dai bread wrote: People who decry our tax-funded health system assure us solemnly & sincerely that waiting times like that don't happen in a private system.
The first (Friday) readmit only had to wait until a room opened up and I was then bundled upstairs to occupy it. Since I had been in the hospital only a few weeks before, I am an elevated biohazard risk in that I could have picked up one or more of the drug-resistant bacteria strains (there's always a chance of meeting one when you're in a hospital: hospitals are where sick people go. And these evil germs colonize skin surfaces just like ordinary germs do.) and so they did not want to put me in a room with anyone else. We waited for the single. As for the surgery - the doctors all had actual office hours and scheduled procedures to deal with Friday and we needed the guy with the knockout drugs, the surgeons, and the room to all be free at the same time. Scheduling me was not difficult. I was stationary.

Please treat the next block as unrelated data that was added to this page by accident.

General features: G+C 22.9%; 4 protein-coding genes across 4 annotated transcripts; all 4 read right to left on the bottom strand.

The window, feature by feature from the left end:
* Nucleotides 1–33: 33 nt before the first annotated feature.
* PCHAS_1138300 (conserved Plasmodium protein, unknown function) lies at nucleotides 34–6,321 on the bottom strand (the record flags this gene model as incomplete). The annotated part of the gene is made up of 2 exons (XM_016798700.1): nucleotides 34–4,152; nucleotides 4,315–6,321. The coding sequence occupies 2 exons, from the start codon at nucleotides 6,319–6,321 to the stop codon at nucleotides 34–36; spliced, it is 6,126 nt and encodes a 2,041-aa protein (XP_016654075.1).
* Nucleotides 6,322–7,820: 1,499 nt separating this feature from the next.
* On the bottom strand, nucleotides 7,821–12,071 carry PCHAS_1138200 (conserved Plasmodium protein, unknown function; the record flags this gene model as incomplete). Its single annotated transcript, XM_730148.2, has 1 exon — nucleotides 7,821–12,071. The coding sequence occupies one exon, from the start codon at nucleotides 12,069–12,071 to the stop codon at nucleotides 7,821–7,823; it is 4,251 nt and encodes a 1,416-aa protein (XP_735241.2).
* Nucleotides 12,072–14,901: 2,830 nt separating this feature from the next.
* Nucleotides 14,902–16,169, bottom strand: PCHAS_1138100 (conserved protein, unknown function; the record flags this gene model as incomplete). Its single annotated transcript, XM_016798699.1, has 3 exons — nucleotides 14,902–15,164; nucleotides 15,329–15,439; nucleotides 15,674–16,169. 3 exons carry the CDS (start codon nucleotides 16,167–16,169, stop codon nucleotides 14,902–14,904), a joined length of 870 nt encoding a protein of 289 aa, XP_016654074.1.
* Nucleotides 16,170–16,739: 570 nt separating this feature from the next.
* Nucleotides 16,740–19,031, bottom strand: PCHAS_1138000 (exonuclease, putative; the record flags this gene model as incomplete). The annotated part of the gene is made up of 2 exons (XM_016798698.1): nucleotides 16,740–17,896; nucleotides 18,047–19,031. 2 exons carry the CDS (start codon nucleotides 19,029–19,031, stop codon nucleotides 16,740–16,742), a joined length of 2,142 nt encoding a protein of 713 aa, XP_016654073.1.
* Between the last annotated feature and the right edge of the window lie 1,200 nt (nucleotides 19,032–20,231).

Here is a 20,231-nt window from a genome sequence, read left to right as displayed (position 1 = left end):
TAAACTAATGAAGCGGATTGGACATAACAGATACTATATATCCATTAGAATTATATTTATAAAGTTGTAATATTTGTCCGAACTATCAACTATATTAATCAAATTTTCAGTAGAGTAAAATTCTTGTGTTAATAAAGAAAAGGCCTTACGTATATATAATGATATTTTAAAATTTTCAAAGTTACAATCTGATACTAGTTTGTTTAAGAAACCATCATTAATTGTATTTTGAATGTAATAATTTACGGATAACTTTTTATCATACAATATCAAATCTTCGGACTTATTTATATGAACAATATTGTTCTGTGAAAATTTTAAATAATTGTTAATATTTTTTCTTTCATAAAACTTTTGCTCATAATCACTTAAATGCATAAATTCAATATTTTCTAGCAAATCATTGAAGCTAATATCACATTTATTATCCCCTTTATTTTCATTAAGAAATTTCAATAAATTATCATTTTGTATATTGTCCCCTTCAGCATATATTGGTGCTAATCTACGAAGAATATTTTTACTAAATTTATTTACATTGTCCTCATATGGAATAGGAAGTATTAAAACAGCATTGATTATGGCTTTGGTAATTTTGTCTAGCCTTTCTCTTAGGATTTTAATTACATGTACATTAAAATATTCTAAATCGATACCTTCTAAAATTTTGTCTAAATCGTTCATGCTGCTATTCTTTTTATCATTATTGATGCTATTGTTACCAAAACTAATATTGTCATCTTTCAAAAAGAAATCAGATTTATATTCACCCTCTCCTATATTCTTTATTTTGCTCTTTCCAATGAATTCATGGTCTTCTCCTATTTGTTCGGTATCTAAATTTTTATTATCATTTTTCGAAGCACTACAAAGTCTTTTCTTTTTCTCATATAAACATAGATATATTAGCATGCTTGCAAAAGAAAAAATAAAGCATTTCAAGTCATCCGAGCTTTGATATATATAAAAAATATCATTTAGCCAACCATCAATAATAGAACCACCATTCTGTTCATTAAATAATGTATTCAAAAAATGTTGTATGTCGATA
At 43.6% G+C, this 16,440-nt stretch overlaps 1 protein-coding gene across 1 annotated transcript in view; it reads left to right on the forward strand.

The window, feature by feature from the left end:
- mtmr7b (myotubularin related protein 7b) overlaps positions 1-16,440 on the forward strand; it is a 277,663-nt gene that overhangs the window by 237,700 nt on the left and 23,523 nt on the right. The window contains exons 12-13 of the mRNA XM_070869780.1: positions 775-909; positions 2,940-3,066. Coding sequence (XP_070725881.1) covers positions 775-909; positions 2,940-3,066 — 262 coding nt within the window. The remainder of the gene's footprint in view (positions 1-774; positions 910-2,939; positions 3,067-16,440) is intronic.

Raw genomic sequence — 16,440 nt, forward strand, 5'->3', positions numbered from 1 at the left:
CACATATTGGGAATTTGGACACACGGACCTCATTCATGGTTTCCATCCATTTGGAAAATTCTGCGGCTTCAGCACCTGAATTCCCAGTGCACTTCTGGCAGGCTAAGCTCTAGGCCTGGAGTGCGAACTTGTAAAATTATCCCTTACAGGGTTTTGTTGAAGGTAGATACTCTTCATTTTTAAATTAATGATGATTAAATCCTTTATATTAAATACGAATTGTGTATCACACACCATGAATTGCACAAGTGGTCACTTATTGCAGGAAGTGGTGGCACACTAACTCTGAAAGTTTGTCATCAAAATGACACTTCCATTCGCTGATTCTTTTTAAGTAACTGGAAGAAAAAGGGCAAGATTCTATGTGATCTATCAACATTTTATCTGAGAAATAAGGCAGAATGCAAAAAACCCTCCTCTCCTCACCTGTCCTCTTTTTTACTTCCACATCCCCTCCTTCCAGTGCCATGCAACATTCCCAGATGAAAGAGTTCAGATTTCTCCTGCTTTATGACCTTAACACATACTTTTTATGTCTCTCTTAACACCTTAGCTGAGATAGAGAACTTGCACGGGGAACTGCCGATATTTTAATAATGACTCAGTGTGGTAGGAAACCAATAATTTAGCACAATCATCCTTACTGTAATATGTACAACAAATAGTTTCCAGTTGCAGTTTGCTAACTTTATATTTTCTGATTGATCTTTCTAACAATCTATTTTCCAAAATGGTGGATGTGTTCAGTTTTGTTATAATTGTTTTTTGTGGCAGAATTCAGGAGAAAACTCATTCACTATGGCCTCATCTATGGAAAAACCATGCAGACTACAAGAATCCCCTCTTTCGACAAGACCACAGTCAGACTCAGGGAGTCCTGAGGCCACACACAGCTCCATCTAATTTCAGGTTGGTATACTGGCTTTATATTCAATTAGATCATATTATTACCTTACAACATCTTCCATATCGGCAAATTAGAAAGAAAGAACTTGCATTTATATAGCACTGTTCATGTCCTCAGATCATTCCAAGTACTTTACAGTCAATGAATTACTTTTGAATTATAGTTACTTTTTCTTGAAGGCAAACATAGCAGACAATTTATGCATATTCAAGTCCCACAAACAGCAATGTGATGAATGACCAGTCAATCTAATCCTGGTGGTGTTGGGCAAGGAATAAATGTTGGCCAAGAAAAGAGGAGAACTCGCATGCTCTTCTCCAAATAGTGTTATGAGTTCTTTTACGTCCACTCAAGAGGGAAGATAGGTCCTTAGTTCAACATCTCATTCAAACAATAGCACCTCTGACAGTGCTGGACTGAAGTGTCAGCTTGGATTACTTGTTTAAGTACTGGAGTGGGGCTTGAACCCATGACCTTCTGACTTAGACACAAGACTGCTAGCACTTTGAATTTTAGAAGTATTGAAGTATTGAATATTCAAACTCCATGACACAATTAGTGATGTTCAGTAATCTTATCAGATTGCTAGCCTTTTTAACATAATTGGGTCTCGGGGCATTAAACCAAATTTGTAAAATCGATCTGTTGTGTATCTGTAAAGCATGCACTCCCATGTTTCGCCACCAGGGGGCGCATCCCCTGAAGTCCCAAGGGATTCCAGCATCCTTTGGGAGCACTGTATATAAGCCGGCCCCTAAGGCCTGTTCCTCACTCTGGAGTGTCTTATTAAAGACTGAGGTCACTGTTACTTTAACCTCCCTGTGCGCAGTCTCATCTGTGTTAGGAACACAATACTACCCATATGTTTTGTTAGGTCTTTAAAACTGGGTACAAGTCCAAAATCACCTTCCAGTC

Saturday - the six hour wait in Urgent Care - was the longest I've ever had to wait in a Scripps Urgent Care facility. My usual cycle is to be checked-in, seen, diagnosed, treated, and sent on my way in about an hour total. I can't really complain that I was left in the waiting room while they dealt with the motorcycle accident, the heart attacks, the stroke, and some other ambulance arrivals. I do think they could have done better, but I will freely admit that my priority was properly lower than the life-threatening stuff.
The time waiting for treatment in our non-state-funded system often depends on multiple factors. How many other people came in to the same facility, how time consuming those cases were, whether the right specialist for your particular problem is available, etc. I've had by far better experiences with my current medical group, Scripps, than I did the previous one. Them, I fired after I stopped being able to get sick children seen in what I considered a timely fashion.